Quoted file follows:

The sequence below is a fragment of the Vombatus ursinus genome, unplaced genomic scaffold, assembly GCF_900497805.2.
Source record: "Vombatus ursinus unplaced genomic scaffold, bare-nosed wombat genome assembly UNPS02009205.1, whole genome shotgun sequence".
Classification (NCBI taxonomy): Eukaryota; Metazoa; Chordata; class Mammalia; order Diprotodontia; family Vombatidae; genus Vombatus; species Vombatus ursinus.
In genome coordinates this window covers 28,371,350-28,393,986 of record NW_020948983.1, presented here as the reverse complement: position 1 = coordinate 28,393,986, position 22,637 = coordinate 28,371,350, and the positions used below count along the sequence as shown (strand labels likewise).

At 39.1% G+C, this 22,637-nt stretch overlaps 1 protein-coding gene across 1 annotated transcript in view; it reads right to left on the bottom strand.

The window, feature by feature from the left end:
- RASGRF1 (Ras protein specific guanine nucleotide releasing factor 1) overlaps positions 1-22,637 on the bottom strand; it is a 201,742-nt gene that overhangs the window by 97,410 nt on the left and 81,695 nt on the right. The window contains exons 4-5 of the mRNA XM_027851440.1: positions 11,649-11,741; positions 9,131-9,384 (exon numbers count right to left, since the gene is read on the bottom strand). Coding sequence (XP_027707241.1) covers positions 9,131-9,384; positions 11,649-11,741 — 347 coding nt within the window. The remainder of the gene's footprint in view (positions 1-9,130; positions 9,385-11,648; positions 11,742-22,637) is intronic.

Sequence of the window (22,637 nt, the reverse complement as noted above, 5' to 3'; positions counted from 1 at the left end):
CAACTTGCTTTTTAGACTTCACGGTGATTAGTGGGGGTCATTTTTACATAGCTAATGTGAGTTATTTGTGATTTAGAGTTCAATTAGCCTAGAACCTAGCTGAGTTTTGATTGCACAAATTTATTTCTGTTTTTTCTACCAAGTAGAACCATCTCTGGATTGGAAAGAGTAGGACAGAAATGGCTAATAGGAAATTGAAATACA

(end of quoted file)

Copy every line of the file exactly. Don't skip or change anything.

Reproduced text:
The sequence below is a fragment of the Vombatus ursinus genome, unplaced genomic scaffold, assembly GCF_900497805.2.
Source record: "Vombatus ursinus unplaced genomic scaffold, bare-nosed wombat genome assembly UNPS02009205.1, whole genome shotgun sequence".
Classification (NCBI taxonomy): Eukaryota; Metazoa; Chordata; class Mammalia; order Diprotodontia; family Vombatidae; genus Vombatus; species Vombatus ursinus.
In genome coordinates this window covers 28,371,350-28,393,986 of record NW_020948983.1, presented here as the reverse complement: position 1 = coordinate 28,393,986, position 22,637 = coordinate 28,371,350, and the positions used below count along the sequence as shown (strand labels likewise).

At 39.1% G+C, this 22,637-nt stretch overlaps 1 protein-coding gene across 1 annotated transcript in view; it reads right to left on the bottom strand.

The window, feature by feature from the left end:
- RASGRF1 (Ras protein specific guanine nucleotide releasing factor 1) overlaps positions 1-22,637 on the bottom strand; it is a 201,742-nt gene that overhangs the window by 97,410 nt on the left and 81,695 nt on the right. The window contains exons 4-5 of the mRNA XM_027851440.1: positions 11,649-11,741; positions 9,131-9,384 (exon numbers count right to left, since the gene is read on the bottom strand). Coding sequence (XP_027707241.1) covers positions 9,131-9,384; positions 11,649-11,741 — 347 coding nt within the window. The remainder of the gene's footprint in view (positions 1-9,130; positions 9,385-11,648; positions 11,742-22,637) is intronic.

Sequence of the window (22,637 nt, the reverse complement as noted above, 5' to 3'; positions counted from 1 at the left end):
CAACTTGCTTTTTAGACTTCACGGTGATTAGTGGGGGTCATTTTTACATAGCTAATGTGAGTTATTTGTGATTTAGAGTTCAATTAGCCTAGAACCTAGCTGAGTTTTGATTGCACAAATTTATTTCTGTTTTTTCTACCAAGTAGAACCATCTCTGGATTGGAAAGAGTAGGACAGAAATGGCTAATAGGAAATTGAAATACA